The state of Minnesota apparently doesn't like free online education that could benefit its citizens. The state has decided to tell California-based online education startup Coursera that it is not allowed to offer its online courses to the state’s residents without first getting permission from the state and paying a registration fee. Coursera was founded by Stanford computer science professors Daphne Koller and Andrew Ng, and partners with top universities around the world to offer certain classes online for free to anyone who wants access to them.
A policy analyst from the state’s Office of Higher Education says that Minnesota is simply enforcing a state law that requires colleges to get the state government’s permission. Of course, enforcing the rule is nearly impossible to do because these free courses are offered online, but it does force Coursera to throw a warning to potential users about the policy within the borders of Minnesota. Coursera offers a variety of courses related to math, science, game development, and more. It currently offers 182 course in 18 categories, according to its official web site.
Coursera had added the following to it terms of service for Minnesota users, just to be safe:
If you are a resident of Minnesota, you agree that either (1) you will not take courses on Coursera, or (2) for each class that you take, the majority of work you do for the class will be done from outside the State of Minnesota.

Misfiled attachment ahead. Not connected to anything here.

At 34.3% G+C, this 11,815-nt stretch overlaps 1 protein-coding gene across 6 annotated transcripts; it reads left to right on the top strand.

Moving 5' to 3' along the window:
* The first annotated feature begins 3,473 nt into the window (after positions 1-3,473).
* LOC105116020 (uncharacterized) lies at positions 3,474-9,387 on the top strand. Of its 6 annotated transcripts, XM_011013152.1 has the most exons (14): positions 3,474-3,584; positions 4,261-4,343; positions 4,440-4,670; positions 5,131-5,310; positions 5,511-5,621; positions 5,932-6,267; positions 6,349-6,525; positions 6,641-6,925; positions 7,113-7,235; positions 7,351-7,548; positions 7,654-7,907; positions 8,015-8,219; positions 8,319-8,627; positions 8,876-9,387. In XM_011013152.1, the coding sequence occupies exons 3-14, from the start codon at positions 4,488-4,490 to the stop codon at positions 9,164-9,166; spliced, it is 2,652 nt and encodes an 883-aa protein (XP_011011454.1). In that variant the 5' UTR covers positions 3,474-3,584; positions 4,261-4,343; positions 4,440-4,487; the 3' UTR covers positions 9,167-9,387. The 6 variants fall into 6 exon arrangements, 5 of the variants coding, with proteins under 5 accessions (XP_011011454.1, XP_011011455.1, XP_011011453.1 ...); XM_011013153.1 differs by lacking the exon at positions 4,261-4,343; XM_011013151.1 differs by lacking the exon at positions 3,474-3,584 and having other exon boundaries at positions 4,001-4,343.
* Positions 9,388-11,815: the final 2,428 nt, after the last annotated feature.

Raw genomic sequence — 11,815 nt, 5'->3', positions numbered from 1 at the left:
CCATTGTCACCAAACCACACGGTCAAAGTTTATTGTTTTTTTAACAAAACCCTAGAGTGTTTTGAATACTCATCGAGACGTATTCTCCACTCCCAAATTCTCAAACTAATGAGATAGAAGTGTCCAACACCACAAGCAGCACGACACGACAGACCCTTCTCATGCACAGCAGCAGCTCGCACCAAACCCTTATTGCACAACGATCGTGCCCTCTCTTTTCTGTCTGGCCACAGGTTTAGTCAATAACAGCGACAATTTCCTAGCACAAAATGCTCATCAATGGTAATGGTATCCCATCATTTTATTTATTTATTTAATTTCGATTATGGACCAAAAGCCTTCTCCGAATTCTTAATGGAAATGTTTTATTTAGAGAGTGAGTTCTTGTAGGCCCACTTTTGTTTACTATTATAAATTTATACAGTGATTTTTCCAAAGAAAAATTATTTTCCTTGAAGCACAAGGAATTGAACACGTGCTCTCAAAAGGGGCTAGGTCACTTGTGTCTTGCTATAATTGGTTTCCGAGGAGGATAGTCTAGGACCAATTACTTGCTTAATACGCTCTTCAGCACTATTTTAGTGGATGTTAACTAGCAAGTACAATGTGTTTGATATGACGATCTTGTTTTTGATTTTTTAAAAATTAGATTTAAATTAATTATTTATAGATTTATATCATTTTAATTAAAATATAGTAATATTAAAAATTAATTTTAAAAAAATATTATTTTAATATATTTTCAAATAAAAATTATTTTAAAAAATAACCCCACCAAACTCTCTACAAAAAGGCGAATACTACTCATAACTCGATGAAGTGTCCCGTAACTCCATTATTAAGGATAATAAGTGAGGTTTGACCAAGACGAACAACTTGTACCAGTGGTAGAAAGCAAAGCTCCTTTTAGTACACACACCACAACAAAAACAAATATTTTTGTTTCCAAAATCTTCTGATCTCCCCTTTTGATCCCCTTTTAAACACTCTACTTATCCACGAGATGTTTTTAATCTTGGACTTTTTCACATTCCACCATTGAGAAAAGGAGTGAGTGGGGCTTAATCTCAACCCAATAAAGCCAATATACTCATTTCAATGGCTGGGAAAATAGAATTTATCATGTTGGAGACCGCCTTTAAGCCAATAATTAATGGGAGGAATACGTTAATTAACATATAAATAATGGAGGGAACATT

Speaking to Slate, George Roedler, manager of institutional registration and licensing at the Minnesota Office of Higher Education, said that the issue isn't with Coursera in particular, but with universities that offer classes online. He says that state law prohibits degree-granting institutions from offering instruction in Minnesota without obtaining permission and paying a registration fee (which can be thousands of dollars). Of course, many other institutions inside and outside of the U.S. are probably violating Minnesota State law too.
"It's not like we're sending the police out if somebody signs up online," Roedler adds. "It's just that the school is operating contrary to state law."
Roedler says that the law is meant to protect Minnesota students from being ripped off by questionable schools. He also says that he suspects that Coursera's partner institutions wouldn't have any trouble obtaining registration. He closes by saying that he was surprised when Coursera responded with a change to its terms-of-service aimed at Minnesota residents about the law.
Of course Roedler apparently doesn't get that no one is getting ripped off because all of the courses offered by Coursera are free.